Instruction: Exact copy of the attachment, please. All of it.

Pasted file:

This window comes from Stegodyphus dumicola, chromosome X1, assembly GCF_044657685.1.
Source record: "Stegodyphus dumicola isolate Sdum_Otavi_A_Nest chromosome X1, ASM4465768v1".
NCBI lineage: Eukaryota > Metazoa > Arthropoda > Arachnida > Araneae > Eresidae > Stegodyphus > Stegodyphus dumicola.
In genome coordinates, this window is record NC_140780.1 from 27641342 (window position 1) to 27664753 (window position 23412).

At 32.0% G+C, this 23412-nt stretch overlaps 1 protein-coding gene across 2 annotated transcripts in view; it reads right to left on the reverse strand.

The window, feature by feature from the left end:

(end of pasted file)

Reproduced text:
This window comes from Stegodyphus dumicola, chromosome X1, assembly GCF_044657685.1.
Source record: "Stegodyphus dumicola isolate Sdum_Otavi_A_Nest chromosome X1, ASM4465768v1".
NCBI lineage: Eukaryota > Metazoa > Arthropoda > Arachnida > Araneae > Eresidae > Stegodyphus > Stegodyphus dumicola.
In genome coordinates, this window is record NC_140780.1 from 27641342 (window position 1) to 27664753 (window position 23412).

At 32.0% G+C, this 23412-nt stretch overlaps 1 protein-coding gene across 2 annotated transcripts in view; it reads right to left on the reverse strand.

The window, feature by feature from the left end: